Corporate Brand evolutions are examples of how much we can take branding for granted. It’s hard to imagine these brands in the same global position if the companies had stuck with their original concepts. It’s also a reminder that companies have to reinvent themselves and keep things fresh in order to maintain prominence amongst a rapidly changing culture. Finally, it’s interesting to learn more about the road traveled that ended up at the current image you know today.
Here is a look at 3 brand logos where the original is a far cry from modern day.
In Finnish the word Nokia represents a dark, furry animal that we now call the Pine Marten weasel. This obviously means nothing to the current brand unless we all want to see one of the creepiest mascots of all time emerge!
The origin of the company name, can rather be attributed to the setting up of the wood pulp mill (set up by Knut Fredrik Idestam), on the banks of Nokianvirta river in the town of Nokia. The Nokia Corporation was formed as a merger of Finnish Rubber Works (which also used a Nokia brand), the Nokia Wood Mill, and the Finnish Cable Works in 1967. The company has sold a variety of products in the past including television, shoes, car tires and others. The evolution and the meaning of the logo are unclear due to the changing business over the years but currently remains an iconic simple typography.
What are your favorite corporate brand evolutions?
Steve Jobs hired Rob Janoff to simplify the logo, which originally featured Isaac Newton sitting under a tree with an apple highlighted. Janoff created the ‘Rainbow Apple’ which remained the logo for the company until 1998. There are many rumors as to why Rob had chosen to create such a logo. One rumor says that the Apple was a tribute to Newton (discovery of gravity from an Apple), and since the USP for Apple at that time was colored graphics, it had the rainbow colors.
Another explanation exists that the bitten apple pays homage to the mathematician Alan Turing, who committed suicide by eating an apple he had laced with cyanide. Turing is regarded as the father of computers. The rainbow colors of the logo are rumored to be a reference to the rainbow flag, as homage to Turing’s homosexuality. The funny thing is, it’s all much simpler than this from the words of the designer himself.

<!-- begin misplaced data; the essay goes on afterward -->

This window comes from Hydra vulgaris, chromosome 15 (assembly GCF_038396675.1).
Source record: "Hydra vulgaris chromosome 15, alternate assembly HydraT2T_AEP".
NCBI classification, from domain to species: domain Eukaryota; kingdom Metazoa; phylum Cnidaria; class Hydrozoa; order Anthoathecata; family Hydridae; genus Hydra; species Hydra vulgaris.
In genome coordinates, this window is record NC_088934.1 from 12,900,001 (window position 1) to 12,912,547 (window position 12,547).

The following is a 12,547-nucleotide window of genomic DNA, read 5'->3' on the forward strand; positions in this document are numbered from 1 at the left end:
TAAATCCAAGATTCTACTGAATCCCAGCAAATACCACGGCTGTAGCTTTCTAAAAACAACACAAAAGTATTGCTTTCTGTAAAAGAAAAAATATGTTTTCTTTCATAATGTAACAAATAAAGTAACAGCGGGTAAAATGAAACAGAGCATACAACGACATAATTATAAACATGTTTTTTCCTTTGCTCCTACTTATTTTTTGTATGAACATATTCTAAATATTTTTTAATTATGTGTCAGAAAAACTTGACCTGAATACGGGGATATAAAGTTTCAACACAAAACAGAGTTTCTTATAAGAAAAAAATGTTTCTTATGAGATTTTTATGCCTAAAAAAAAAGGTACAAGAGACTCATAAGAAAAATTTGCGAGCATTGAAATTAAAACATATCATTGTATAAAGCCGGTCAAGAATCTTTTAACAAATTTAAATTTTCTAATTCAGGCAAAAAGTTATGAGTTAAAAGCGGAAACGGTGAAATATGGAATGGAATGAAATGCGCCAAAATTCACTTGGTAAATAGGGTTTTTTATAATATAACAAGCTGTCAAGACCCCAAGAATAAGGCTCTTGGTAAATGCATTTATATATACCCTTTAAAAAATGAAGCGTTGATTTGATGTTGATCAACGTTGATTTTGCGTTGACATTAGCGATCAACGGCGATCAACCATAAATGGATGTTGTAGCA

Janoff, however, said in an interview that though he was mindful of the “byte/bite” pun (Apple’s slogan back then: “Byte into an Apple”), he designed the logo as such to “prevent the apple from looking like a cherry tomato.”
It’s hard to imagine that the Firefox we know today had such an uninspiring logo and was originally named Phoenix (and Firebird).
An open source web browser, created by Dave Hyatt and Blake Ross, was first of all named as Phoenix, which is visible in their first logo in 2002. They had a lot of trademark issues and after renaming the company to Firebird, they then ran into more potential lawsuits. Finally they got lucky on the 3rd try with Firefox. In 2003, professional interface designer John Hicks designed the now famous logo.
The logo depicted a Firefox engulfing the whole world, which also signifies the global reach that the company strived for. There has been a minor change in the logo since then, with the colors of the continents using a lighter blue color, just to differentiate them better from the oceans.
We want to hear from you! What is your favorite corporate brand evolution? Let us know.